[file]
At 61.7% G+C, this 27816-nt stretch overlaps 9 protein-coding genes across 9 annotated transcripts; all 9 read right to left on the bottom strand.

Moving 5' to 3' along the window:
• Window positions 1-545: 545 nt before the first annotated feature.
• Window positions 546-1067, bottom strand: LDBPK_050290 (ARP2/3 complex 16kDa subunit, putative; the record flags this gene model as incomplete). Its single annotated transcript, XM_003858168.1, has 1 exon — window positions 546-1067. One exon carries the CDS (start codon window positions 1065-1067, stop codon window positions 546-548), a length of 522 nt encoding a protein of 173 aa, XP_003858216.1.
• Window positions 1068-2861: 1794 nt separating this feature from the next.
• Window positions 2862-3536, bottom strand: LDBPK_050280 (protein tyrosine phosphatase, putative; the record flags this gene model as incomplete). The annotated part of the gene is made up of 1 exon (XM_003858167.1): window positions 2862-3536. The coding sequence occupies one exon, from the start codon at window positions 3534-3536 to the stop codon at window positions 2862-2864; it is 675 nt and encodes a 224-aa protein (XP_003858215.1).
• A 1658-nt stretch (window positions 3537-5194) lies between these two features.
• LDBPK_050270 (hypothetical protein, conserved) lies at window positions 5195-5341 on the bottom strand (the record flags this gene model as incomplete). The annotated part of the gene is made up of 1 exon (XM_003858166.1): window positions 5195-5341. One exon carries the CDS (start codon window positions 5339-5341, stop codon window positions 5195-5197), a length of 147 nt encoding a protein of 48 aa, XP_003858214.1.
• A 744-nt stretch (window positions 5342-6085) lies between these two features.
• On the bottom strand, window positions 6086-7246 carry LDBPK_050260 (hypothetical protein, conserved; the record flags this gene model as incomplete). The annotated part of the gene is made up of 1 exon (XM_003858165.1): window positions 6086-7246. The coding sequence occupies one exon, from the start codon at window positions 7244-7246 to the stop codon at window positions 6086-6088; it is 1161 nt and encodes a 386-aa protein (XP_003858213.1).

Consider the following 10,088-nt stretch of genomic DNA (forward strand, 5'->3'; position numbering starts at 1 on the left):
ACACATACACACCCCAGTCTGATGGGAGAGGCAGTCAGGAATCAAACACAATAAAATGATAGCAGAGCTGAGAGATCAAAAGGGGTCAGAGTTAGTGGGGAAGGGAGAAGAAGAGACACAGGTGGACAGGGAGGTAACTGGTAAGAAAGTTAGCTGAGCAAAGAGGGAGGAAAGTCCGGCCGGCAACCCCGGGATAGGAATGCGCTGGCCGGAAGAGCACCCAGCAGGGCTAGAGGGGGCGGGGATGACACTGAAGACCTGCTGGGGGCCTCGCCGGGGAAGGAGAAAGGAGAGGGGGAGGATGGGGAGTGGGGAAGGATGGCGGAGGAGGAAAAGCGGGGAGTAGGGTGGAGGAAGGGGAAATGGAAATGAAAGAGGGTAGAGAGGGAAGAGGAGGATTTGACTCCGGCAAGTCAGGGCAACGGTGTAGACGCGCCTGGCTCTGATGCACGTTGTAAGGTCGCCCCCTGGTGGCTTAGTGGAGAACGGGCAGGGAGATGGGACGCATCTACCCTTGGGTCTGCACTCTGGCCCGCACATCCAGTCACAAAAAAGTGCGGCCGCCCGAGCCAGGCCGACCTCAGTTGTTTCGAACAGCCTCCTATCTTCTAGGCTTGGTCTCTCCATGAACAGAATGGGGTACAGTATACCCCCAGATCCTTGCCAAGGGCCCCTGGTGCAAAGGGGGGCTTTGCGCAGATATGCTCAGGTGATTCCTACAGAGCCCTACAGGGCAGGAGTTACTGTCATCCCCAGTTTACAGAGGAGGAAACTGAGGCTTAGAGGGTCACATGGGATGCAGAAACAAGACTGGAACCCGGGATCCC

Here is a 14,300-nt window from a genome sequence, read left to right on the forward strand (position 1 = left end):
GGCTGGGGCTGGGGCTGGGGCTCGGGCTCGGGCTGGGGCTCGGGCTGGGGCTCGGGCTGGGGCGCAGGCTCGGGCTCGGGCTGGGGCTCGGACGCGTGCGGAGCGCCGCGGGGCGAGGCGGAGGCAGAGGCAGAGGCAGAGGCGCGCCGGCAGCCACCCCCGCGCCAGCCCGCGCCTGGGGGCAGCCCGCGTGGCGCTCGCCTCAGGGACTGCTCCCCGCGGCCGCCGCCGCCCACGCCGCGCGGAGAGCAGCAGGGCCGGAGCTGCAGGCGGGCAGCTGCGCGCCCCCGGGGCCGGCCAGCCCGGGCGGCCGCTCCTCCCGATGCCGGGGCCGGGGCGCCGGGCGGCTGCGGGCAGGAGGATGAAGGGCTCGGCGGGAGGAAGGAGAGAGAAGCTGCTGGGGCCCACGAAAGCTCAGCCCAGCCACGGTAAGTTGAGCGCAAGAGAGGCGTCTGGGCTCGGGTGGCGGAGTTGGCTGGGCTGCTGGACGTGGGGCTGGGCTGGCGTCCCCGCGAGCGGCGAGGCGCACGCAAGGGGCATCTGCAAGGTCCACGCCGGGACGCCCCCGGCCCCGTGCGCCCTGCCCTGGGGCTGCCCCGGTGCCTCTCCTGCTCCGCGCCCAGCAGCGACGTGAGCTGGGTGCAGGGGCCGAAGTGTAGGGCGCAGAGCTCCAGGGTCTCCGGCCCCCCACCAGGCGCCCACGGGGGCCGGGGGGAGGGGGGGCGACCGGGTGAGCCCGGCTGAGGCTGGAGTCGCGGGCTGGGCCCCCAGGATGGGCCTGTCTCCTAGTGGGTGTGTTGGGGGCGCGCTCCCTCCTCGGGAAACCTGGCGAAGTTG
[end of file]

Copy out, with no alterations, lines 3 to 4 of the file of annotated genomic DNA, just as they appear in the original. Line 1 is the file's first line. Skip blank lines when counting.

• Window positions 1-545: 545 nt before the first annotated feature.
• Window positions 546-1067, bottom strand: LDBPK_050290 (ARP2/3 complex 16kDa subunit, putative; the record flags this gene model as incomplete). Its single annotated transcript, XM_003858168.1, has 1 exon — window positions 546-1067. One exon carries the CDS (start codon window positions 1065-1067, stop codon window positions 546-548), a length of 522 nt encoding a protein of 173 aa, XP_003858216.1.